Joseph Yoakum’s drawings in ballpoint pen and colored pencil or pastels are intricate and imaginative. And though they bear handwritten titles of places (from “The Baltic Sea Near Stockholm,” to “Leverest” – thought to mean Mount Everest in the Himalayas), there is little resemblance to those locations.
“Some of these works don’t even look like Earth as we know it,” said curator Esther Adler. “It’s almost like a fantasy landscape that’s occurring in his mind.”
Adler is a curator of an exhibit of Yoakum’s work, now on view at New York’s Museum of Modern Art, and set to travel to the Menil Collection in Houston.
Correspondent Rita Braver said, “He certainly had an inventive imagination, and not just on paper, right?’
“Absolutely,” said Adler. “Very much a real storyteller in every regard.”
For example, it is known that Yoakum was born in 1891 in Ashgrove, Missouri. His mother was African American, born into slavery. His father might have had some Cherokee ancestry, but Yoakum frequently maintained that he was an American Indian born on a reservation.
Braver asked, “Why do you think that he often claimed that he was Native American?”
“He was worried that if people thought of him as a Black artist, it would negatively affect the way they saw the work,” Adler replied. “And so, he would identify himself as a Navajo – or ‘Nava-Joe,’ a joke on his first name – as a way of distinguishing himself, I think, to what was mainly a white audience at the moment that he began to attract attention.”
Yoakum professed to have visited most of the places he drew, saying he traveled with circuses after he ran away from home as a child. It has been documented that he served in Europe in World War I. Afterwards, he worked odd jobs, bouncing around several states before settling in Chicago.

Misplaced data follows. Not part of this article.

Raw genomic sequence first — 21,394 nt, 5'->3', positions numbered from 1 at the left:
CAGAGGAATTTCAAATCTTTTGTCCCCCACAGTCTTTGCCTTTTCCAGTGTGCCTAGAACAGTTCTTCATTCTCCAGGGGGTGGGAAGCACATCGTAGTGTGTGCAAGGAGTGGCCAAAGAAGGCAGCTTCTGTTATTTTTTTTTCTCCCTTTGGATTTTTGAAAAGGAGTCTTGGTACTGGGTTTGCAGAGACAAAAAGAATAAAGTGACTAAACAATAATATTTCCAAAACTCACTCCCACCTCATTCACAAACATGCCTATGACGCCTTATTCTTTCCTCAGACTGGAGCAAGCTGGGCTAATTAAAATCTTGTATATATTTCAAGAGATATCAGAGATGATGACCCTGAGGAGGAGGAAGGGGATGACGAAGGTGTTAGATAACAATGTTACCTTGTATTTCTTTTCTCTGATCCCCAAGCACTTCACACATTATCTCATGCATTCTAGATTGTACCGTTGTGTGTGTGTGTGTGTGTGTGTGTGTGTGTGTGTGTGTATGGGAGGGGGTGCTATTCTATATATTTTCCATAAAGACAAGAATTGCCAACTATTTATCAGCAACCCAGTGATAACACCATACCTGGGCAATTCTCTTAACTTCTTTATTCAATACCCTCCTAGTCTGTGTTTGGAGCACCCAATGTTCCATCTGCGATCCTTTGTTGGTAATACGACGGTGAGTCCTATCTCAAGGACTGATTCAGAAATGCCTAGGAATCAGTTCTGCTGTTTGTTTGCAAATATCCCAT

But he never studied art, and didn’t start making it until he was in his 70s, after he said he had a dream in which God told him to draw.
Here’s how Yoakum saw the entry into Pearl Harbor in Hawaii:
Adler said, “To me, the most fascinating thing about this work is what appears to be a giant head that’s moving towards the shore, but it’s of course a head made out of these curving mountain forms.”
Yoakum got his first show in a coffee house in a church basement, after a passerby, who happened to be an anthropology professor, saw Yoakum’s work hanging in the windows of his apartment. Other shows followed, and soon a group of young artists and their professor at the School of the Art Institute of Chicago started spreading the word about Yoakum’s work.
New York-based artist Cynthia Carlson was visiting Chicago in the late ’60s when an art-world pal took her on her first of several visits to Yoakum’s home studio. She told Braver, “There is a touch – OK, I’ll use the word ‘magical’ – there is a touch to the way he touched the paper, which is quite moving, I think.”
Braver asked, “What do you remember about Yoakum?”
“You know, in one’s lifetime, you probably have an experience of knowing several people, maybe more, and you feel enriched for having known them?” she replied. “He was one of those people to me.”
And when a curator from MoMA was visiting Carlson’s apartment to see her work, he spotted one of Yoakum’s drawings on her wall, and asked, “Whose is that?”
“So, I told him about Yoakum, and he arranged the show,” Carlson said.
Yoakum’s work was featured in a group show at MoMA back in 1971. During his lifetime he sold his drawings for just a few dollars. Today, they go for up to $20,000.
Joseph Yoakum died of prostate cancer at age 81 in 1972, just a decade after beginning his career as an artist.
Carlson said, “Fifty years later, he’s a huge hero to many artists. I don’t know anybody that hasn’t been totally thrilled by the show, and some of them didn’t know who he was. So, this is a completely new revelation.”
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Story produced by Young Kim. Editor: Carol Ross.
Source : Cbs News